Working in a team is great. You can progress really fast and learn a lot from your colleagues. Having another set of eyes to proof check your work is a godsend because it can prevent silly things being deployed to production.
But, sometimes, life happens and you have to work alone on a project. Be it a specific technology, budget reasons or something entirely else, it doesn’t really matter. Working alone doesn’t mean it’ll suck or be really stressful if you keep yourself in check.
I worked on a couple of projects as a solo frontend developer, but I rarely had the feeling like I couldn’t do it or that I maybe didn’t learn as much as I could have. If you “act” like there is a whole team involved (or that someone new will be joining you on the project), that can force you not to take shortcuts and do everything properly.
It’s really easy to skip a couple of steps when working alone because, honestly, is anyone going to notice? The answer should be yes, you’ll notice it!
Opening a pull request that will be merged to master immediately might seem illogical, but having everything consistent will surely help you out in the long run. On top of that, you might notice something wrong when you’re doing a once-over.
Keeping your code neat is something you also shouldn’t skimp out on. Linters, prettiers and everything else should be setup as if you were in a team!
Writing tests is a no-brainer. It’s always a great relief knowing that stuff works even after a refactor. Not having to constantly think about that will allow you to focus on more important things! That shouldn’t change even if you’re working alone.
It might be boring, but if you don’t do it, nobody will. At a first glance, it doesn’t seem important since you’re the only one that will be reading it. I can tell you that I know for a fact that the future you will thank you for it. It’s unrealistic to expect you’ll remember every little detail, even though you’ve written everything yourself. Having a good documentation means that some of the mental burden can be relieved because you can refer to it at any time.
Heck, something might even change within the project and your new teammate will be even faster with the onboarding.
I have the benefit that there are other brilliant teammates on other projects. They might not know the domain of my project, but they can offer technical help if you explain it to them. Try to make it easy for them to understand it, and I’m sure that you’ll get new insights. The same goes for asking for help online. Just because you’re alone on the project doesn’t mean that you have to do everything by yourself.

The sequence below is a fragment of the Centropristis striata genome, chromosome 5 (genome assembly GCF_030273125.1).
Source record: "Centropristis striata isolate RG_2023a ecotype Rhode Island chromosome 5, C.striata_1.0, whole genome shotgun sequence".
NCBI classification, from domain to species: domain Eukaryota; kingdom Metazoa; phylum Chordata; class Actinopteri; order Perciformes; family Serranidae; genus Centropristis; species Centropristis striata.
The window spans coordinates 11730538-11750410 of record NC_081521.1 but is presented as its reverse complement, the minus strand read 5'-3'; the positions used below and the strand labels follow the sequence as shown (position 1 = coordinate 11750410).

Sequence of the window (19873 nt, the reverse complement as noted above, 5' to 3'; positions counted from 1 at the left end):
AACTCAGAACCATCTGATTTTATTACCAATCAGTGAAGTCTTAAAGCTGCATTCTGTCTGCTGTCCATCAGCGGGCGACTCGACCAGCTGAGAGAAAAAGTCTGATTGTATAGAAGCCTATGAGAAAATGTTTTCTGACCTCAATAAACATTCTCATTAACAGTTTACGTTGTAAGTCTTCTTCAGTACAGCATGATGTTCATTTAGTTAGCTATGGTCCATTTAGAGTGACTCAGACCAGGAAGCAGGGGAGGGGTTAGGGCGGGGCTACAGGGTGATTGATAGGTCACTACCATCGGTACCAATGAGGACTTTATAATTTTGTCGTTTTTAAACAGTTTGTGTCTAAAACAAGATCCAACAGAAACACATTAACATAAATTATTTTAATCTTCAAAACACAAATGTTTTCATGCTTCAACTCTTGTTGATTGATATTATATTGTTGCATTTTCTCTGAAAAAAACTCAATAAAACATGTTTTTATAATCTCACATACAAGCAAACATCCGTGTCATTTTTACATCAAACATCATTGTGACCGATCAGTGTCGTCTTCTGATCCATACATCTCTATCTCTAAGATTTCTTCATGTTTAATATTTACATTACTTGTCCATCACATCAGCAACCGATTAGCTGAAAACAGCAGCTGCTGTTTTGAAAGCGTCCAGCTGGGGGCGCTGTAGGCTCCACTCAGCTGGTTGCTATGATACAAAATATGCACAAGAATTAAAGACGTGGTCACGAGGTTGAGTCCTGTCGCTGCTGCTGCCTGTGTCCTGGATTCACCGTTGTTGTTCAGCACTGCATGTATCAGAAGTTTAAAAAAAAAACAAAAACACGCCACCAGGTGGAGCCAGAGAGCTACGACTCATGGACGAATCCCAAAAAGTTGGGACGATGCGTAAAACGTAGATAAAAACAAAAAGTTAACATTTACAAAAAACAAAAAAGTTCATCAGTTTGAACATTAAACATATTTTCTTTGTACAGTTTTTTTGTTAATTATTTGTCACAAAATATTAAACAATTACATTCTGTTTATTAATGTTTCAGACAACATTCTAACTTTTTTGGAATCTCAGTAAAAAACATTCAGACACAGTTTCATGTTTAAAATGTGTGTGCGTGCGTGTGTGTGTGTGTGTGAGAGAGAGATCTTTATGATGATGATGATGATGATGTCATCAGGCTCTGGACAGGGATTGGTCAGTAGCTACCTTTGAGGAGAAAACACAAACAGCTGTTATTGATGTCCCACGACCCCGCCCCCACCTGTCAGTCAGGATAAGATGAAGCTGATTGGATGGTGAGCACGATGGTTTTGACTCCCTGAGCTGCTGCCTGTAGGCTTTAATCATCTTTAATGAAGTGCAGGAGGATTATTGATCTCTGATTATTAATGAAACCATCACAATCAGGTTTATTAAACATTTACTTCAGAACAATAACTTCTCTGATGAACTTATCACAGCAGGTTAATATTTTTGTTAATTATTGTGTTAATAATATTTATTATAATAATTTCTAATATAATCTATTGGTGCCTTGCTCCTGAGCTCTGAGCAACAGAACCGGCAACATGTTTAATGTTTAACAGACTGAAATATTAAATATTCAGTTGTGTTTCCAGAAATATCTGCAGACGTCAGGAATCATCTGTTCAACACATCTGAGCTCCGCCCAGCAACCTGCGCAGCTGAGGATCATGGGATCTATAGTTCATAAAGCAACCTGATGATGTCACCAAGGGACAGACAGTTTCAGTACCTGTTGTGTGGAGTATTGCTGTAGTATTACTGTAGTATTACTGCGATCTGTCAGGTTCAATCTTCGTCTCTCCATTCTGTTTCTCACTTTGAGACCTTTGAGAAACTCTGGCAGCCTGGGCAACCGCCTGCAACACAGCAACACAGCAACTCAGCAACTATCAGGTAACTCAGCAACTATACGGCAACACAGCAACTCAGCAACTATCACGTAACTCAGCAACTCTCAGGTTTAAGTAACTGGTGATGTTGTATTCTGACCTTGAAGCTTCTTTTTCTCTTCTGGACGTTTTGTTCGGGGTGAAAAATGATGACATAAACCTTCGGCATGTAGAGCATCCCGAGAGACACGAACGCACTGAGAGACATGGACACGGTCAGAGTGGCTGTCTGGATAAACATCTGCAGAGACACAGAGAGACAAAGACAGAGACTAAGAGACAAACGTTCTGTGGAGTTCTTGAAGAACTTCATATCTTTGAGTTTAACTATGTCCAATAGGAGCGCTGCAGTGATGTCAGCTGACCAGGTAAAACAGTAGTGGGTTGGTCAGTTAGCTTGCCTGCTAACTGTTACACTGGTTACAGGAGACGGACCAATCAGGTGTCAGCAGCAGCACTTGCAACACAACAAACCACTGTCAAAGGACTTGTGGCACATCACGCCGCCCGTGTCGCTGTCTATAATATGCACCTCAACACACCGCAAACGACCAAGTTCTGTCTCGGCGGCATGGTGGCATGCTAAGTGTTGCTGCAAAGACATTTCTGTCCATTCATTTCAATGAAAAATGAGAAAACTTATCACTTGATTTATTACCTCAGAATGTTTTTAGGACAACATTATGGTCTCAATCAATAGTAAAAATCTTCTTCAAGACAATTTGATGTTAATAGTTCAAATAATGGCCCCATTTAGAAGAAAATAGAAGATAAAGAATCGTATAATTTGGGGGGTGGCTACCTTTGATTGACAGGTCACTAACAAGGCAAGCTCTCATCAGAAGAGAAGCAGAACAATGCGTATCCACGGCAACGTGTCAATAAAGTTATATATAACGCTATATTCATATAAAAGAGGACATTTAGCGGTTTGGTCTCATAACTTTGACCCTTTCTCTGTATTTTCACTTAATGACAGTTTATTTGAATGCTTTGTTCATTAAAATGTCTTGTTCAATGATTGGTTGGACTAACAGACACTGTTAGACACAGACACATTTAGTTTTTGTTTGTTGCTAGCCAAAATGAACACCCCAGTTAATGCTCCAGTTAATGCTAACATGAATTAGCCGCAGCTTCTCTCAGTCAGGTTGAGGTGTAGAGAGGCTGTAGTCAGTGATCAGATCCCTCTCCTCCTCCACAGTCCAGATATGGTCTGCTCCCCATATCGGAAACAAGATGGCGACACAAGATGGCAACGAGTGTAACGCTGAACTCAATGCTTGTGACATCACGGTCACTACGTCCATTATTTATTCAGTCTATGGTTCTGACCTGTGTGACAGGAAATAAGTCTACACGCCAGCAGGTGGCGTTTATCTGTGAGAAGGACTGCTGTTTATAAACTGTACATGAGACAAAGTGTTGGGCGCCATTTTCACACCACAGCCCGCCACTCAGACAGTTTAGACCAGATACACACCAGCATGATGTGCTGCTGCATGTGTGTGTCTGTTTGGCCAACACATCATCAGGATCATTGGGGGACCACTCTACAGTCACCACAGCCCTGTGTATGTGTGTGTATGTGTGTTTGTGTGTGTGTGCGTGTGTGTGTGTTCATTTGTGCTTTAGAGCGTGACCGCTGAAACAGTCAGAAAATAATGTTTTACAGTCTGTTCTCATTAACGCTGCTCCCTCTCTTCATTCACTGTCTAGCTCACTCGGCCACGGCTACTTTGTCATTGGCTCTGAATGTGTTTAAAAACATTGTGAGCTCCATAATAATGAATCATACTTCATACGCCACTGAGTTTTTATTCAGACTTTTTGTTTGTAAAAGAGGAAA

If you have work colleagues, it’s not a bad idea to assign them on a pull request once in a while. You might be surprised how tunnel-visioned you can get!
If there’s a backend, I’m sure you can discuss domain issues with them, as well. They probably know a lot and it’s a good idea to double-check with them. You might learn about something you weren’t aware of!
Now that you’re alone on the project, you can do anything to improve your development experience. If there is a task that needs to be automated, why wouldn’t you automate it? If you can get the budget for it, you’ll save time and you’ll learn something new. This is a great opportunity to make up for not learning from your teammates. Something that a senior colleague always set up can now be done by you. It might seem daunting if it’s out of your comfort zone, but hey, how else are you going to learn?
From personal experience, these situations taught me some skills I would rarely have the time to research in other projects.
By sticking to these tips, I’ve been able to maximise my learning and do quality work as much as I could. Not having a teammate doesn’t mean that you really have to be isolated from everything else. And, who knows, you might even get someone working on a project by your side so you want to be proud of what you’re capable of doing all on your own, right?